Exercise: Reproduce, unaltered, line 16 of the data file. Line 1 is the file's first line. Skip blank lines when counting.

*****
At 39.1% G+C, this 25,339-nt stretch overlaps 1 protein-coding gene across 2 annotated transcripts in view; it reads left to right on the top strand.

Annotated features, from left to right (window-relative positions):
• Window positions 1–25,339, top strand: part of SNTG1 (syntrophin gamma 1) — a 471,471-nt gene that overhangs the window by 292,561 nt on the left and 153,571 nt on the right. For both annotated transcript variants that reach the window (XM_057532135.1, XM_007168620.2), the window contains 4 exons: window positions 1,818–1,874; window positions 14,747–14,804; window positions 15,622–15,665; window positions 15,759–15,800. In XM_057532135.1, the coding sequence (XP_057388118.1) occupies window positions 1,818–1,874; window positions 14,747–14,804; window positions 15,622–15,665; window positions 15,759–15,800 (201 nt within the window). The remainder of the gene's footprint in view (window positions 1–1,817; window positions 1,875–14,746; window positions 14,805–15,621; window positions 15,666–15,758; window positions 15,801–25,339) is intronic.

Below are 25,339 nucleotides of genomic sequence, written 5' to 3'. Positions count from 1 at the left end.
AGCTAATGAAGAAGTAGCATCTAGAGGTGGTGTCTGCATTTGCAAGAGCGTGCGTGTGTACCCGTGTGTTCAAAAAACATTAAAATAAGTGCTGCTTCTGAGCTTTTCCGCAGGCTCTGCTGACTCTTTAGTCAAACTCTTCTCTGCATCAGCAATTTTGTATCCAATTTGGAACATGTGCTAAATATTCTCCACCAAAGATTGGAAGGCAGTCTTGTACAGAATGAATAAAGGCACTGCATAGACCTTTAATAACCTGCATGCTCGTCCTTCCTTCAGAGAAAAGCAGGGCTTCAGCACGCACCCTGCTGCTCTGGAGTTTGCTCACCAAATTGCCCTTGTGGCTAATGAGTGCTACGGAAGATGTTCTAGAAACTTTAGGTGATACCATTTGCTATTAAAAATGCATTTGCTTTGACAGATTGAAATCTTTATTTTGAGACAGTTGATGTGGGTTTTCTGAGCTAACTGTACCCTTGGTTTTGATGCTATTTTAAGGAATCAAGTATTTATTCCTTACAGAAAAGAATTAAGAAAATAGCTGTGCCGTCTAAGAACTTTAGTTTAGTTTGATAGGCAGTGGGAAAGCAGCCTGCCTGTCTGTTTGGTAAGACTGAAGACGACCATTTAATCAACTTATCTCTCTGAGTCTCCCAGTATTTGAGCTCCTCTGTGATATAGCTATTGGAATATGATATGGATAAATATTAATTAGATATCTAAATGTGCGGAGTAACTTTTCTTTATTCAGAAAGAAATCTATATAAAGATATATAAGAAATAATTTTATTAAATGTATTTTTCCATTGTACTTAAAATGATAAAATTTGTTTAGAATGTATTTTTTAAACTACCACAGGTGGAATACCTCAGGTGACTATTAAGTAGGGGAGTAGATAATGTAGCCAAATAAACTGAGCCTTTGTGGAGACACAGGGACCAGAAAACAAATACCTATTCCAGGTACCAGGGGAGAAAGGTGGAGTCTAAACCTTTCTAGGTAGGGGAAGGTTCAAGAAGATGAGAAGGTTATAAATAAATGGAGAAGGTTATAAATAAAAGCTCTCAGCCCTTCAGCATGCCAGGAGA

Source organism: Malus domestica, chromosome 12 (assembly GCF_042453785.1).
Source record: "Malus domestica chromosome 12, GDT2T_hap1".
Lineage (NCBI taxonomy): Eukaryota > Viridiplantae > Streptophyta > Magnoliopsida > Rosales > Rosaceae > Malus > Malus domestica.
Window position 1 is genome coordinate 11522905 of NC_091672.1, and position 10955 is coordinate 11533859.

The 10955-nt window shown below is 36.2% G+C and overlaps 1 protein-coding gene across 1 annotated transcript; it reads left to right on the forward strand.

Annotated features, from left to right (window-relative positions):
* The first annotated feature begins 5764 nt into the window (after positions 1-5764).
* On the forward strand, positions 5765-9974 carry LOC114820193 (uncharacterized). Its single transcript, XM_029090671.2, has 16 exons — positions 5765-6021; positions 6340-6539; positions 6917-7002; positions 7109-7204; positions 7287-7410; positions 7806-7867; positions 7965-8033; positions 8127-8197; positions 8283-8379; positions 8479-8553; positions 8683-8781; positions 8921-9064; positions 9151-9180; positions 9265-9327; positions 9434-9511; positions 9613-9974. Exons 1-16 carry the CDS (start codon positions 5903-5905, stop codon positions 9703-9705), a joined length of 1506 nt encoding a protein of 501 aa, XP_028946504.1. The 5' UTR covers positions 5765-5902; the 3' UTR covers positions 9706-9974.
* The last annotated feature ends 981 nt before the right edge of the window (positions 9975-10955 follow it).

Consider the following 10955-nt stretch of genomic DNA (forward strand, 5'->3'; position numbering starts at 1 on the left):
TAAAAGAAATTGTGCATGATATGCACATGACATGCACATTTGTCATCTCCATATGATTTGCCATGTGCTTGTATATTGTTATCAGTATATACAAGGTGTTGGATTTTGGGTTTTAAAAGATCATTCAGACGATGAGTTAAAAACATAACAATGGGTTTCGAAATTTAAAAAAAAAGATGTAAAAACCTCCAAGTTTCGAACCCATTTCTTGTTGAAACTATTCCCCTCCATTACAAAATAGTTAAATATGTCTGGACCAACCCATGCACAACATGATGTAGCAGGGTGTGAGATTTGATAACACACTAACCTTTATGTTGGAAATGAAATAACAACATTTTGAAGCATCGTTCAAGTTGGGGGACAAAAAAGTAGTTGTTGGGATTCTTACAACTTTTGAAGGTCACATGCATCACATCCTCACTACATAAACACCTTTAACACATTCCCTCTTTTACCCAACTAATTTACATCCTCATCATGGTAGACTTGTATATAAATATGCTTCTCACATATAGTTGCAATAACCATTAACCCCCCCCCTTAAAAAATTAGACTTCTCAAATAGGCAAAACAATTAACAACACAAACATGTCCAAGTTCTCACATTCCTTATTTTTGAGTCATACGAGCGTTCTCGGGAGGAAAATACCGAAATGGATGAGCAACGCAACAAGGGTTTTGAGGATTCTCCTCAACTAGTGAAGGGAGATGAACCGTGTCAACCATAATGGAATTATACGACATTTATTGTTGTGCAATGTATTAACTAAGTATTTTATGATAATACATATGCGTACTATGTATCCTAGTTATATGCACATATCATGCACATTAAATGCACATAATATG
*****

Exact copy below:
TAAAAGAAATTGTGCATGATATGCACATGACATGCACATTTGTCATCTCCATATGATTTGCCATGTGCTTGTATATTGTTATCAGTATATACAAGGTGTTGGATTTTGGGTTTTAAAAGATCATTCAGACGATGAGTTAAAAACATAACAATGGGTTTCGAAATTTAAAAAAAAAGATGTAAAAACCTCCAAGTTTCGAACCCATTTCTTGTTGAAACTATTCCCCTCCATTACAAAATAGTTAAATATGTCTGGACCAACCCATGCACAACATGATGTAGCAGGGTGTGAGATTTGATAACACACTAACCTTTATGTTGGAAATGAAATAACAACATTTTGAAGCATCGTTCAAGTTGGGGGACAAAAAAGTAGTTGTTGGGATTCTTACAACTTTTGAAGGTCACATGCATCACATCCTCACTACATAAACACCTTTAACACATTCCCTCTTTTACCCAACTAATTTACATCCTCATCATGGTAGACTTGTATATAAATATGCTTCTCACATATAGTTGCAATAACCATTAACCCCCCCCCTTAAAAAATTAGACTTCTCAAATAGGCAAAACAATTAACAACACAAACATGTCCAAGTTCTCACATTCCTTATTTTTGAGTCATACGAGCGTTCTCGGGAGGAAAATACCGAAATGGATGAGCAACGCAACAAGGGTTTTGAGGATTCTCCTCAACTAGTGAAGGGAGATGAACCGTGTCAACCATAATGGAATTATACGACATTTATTGTTGTGCAATGTATTAACTAAGTATTTTATGATAATACATATGCGTACTATGTATCCTAGTTATATGCACATATCATGCACATTAAATGCACATAATATG